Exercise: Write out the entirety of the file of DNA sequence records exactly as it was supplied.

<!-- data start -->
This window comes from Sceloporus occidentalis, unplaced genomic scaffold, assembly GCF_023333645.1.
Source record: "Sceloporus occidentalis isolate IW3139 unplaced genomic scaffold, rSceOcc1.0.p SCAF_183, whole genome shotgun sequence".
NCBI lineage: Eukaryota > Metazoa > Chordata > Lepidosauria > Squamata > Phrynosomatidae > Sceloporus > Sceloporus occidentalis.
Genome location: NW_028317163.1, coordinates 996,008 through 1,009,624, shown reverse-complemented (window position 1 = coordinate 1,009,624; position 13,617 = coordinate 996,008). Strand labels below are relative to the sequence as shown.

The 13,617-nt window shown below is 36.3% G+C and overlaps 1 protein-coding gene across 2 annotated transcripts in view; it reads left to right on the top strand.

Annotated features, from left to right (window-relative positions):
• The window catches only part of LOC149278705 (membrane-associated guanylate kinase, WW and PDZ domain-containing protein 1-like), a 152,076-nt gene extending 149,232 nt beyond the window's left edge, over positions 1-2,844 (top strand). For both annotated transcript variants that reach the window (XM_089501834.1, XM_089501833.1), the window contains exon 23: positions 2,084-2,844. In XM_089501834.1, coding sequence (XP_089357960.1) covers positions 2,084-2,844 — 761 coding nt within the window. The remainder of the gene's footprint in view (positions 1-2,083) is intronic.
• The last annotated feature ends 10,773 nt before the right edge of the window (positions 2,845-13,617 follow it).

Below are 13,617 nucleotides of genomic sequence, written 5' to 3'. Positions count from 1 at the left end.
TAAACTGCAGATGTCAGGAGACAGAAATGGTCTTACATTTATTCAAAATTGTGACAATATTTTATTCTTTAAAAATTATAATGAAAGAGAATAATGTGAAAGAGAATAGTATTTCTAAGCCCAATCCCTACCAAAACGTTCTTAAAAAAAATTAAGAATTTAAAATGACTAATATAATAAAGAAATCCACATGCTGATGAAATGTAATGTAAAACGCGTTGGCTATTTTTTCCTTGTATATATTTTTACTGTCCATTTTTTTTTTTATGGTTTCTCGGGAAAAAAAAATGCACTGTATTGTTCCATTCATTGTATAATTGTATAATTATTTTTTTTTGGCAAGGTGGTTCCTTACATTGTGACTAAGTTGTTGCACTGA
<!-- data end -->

This window comes from Sceloporus occidentalis, unplaced genomic scaffold, assembly GCF_023333645.1.
Source record: "Sceloporus occidentalis isolate IW3139 unplaced genomic scaffold, rSceOcc1.0.p SCAF_183, whole genome shotgun sequence".
NCBI lineage: Eukaryota > Metazoa > Chordata > Lepidosauria > Squamata > Phrynosomatidae > Sceloporus > Sceloporus occidentalis.
Genome location: NW_028317163.1, coordinates 996,008 through 1,009,624, shown reverse-complemented (window position 1 = coordinate 1,009,624; position 13,617 = coordinate 996,008). Strand labels below are relative to the sequence as shown.

The 13,617-nt window shown below is 36.3% G+C and overlaps 1 protein-coding gene across 2 annotated transcripts in view; it reads left to right on the top strand.

Annotated features, from left to right (window-relative positions):
• The window catches only part of LOC149278705 (membrane-associated guanylate kinase, WW and PDZ domain-containing protein 1-like), a 152,076-nt gene extending 149,232 nt beyond the window's left edge, over positions 1-2,844 (top strand). For both annotated transcript variants that reach the window (XM_089501834.1, XM_089501833.1), the window contains exon 23: positions 2,084-2,844. In XM_089501834.1, coding sequence (XP_089357960.1) covers positions 2,084-2,844 — 761 coding nt within the window. The remainder of the gene's footprint in view (positions 1-2,083) is intronic.
• The last annotated feature ends 10,773 nt before the right edge of the window (positions 2,845-13,617 follow it).

Below are 13,617 nucleotides of genomic sequence, written 5' to 3'. Positions count from 1 at the left end.
TAAACTGCAGATGTCAGGAGACAGAAATGGTCTTACATTTATTCAAAATTGTGACAATATTTTATTCTTTAAAAATTATAATGAAAGAGAATAATGTGAAAGAGAATAGTATTTCTAAGCCCAATCCCTACCAAAACGTTCTTAAAAAAAATTAAGAATTTAAAATGACTAATATAATAAAGAAATCCACATGCTGATGAAATGTAATGTAAAACGCGTTGGCTATTTTTTCCTTGTATATATTTTTACTGTCCATTTTTTTTTTTATGGTTTCTCGGGAAAAAAAAATGCACTGTATTGTTCCATTCATTGTATAATTGTATAATTATTTTTTTTTGGCAAGGTGGTTCCTTACATTGTGACTAAGTTGTTGCACTGA